Thursday, June 4, 2015

Journal June 4, 2015 - Greenhouse cucumbers

Recently someone posted a question regarding pollinating cucumbers in the greenhouse, so I thought I would do a short post on the subject.  Actually, I don't pollinate cucumber flowers at all, I grow varieties specially developed for greenhouse growing, known as parthenogenetic. 

That said, even parthenogenetic cucumbers produce both male and female flowers.  Typically, the male flowers appear first, in great abundance.   Later, and in far lesser numbers, the plant produces female flowers, which bear the fruit.

In my case, the male flowers are not needed, so I remove them as soon as the plant begins to produce them.  My thinking is that I want the plant to put its energy into growing and producing fruit, not flowers.

Over the years I have found that many gardeners do not know the difference between male and female cucumber flowers, so I will take a shot at explaining the difference.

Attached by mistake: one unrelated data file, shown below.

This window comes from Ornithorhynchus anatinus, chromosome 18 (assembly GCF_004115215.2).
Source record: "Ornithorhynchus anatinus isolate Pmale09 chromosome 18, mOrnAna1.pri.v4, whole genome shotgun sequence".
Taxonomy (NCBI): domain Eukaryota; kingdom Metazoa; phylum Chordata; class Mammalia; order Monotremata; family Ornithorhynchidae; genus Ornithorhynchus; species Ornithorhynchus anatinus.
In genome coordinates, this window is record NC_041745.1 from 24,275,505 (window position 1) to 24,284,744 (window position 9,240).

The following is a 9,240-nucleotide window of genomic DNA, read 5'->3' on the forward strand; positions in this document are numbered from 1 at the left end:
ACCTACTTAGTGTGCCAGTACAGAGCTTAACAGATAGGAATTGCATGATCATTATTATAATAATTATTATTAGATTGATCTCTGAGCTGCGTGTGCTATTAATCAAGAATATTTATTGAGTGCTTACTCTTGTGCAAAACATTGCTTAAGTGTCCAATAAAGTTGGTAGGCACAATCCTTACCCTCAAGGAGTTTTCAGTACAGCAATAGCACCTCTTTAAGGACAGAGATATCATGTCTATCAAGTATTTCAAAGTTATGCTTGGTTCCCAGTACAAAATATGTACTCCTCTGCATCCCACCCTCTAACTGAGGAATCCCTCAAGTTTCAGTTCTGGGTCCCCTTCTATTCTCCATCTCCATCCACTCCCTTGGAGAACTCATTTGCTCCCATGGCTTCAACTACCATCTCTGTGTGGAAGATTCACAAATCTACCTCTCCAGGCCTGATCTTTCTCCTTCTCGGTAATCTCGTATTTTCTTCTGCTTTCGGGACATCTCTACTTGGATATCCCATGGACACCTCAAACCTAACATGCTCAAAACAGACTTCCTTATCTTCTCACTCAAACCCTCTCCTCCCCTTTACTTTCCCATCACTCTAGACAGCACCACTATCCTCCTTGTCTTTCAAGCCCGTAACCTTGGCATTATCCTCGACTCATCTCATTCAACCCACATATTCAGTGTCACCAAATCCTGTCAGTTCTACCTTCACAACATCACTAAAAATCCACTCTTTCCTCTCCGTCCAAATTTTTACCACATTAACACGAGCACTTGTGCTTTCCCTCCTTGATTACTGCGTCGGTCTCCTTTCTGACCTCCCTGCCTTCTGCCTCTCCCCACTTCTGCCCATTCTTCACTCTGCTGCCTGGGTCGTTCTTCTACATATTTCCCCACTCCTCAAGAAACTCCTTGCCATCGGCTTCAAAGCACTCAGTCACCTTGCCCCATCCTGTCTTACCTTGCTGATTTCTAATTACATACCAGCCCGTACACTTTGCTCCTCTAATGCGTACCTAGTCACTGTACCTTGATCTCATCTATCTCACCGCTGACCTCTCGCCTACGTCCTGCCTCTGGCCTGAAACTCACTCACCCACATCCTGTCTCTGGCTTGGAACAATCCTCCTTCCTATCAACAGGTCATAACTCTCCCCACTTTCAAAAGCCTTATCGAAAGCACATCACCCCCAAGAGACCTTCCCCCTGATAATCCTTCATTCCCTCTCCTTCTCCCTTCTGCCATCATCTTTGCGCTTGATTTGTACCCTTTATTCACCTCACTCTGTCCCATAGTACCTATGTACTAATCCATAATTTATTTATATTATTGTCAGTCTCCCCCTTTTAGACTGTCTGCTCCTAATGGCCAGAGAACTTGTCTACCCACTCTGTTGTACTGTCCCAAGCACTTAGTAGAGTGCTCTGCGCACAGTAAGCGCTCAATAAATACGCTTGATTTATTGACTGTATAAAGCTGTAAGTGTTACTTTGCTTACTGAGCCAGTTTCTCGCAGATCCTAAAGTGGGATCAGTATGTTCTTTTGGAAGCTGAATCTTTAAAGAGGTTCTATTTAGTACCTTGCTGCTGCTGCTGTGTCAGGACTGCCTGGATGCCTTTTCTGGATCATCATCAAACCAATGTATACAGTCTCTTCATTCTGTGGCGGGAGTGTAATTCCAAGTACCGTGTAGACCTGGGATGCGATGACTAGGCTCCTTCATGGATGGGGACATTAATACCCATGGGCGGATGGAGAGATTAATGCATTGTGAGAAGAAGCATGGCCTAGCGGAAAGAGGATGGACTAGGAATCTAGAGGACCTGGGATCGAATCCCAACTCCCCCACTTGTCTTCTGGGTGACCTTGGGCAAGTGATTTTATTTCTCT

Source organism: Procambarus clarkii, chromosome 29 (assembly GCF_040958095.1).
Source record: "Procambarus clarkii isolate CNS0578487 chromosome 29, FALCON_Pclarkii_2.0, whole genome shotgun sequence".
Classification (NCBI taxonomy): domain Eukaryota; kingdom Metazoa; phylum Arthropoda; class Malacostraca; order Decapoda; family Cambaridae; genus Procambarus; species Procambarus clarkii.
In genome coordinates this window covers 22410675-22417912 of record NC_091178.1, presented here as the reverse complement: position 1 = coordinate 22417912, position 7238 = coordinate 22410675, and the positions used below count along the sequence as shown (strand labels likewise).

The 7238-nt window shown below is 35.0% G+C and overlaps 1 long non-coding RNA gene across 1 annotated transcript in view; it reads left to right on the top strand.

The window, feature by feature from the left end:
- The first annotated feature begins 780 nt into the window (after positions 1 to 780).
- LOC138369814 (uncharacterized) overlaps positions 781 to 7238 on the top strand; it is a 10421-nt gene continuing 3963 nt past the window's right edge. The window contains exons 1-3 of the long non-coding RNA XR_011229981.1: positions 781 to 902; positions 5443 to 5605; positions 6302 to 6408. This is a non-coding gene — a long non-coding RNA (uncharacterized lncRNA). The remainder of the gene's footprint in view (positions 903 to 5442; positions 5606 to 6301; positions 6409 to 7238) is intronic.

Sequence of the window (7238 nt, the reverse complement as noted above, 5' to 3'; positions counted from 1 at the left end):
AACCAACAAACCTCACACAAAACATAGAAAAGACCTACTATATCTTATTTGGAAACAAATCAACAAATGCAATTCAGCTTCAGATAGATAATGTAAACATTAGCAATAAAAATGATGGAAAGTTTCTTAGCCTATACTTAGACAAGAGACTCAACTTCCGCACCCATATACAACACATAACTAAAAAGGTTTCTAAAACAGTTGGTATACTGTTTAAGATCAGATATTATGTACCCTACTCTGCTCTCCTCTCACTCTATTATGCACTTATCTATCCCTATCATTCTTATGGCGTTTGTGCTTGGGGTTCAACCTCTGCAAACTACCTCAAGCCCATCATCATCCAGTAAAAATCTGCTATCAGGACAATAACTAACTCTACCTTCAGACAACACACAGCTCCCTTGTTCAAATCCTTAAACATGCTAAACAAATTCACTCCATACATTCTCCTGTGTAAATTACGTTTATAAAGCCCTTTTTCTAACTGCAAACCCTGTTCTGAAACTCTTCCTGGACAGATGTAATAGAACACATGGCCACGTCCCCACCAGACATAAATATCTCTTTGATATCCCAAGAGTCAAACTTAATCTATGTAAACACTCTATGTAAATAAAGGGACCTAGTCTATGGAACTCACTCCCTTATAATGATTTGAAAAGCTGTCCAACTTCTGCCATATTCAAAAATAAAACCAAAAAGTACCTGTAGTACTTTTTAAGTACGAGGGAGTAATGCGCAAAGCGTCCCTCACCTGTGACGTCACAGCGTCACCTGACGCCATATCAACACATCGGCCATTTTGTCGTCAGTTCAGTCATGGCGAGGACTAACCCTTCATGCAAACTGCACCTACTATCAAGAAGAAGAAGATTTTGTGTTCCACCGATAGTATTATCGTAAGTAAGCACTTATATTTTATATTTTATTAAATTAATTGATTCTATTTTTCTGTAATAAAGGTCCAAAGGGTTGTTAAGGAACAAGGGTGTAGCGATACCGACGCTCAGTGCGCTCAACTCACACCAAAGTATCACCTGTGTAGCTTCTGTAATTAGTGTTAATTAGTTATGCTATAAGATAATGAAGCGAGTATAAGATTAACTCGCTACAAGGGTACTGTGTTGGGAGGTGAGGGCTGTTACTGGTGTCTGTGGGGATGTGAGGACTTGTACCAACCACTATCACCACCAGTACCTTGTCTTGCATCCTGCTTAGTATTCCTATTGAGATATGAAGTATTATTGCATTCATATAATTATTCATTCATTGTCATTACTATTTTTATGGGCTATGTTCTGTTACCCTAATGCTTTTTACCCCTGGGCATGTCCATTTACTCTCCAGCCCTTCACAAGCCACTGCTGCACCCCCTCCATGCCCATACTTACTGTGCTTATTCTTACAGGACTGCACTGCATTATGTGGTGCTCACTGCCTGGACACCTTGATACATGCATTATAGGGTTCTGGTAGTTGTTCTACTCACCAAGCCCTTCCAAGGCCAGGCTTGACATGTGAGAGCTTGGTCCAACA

Above is a photo of a male cucumber flower, at the very base of the flower there is a only a thin stem attaching the flower to the lateral branch. 

As you can see by the photo, the female flower is quite different, as it has a small fruit beneath the blossom before the stem attaching it to the base.  That is it, simple as can be.

If you are a die hard and want to grow regular cucumbers in a greenhouse, I can't imagine why, it is possible to hand pollinate cucumbers.  You could try using an artist brush and transfer pollen from the male flowers to the female flowers.  Another method is to hold the male flower at the base and remove the petals from the blossom.  Using the flower like you would an artist brush, you grasp the group of stamens and insert them into the female flower and brush them against the pistil.  

Difficult, but not impossible.

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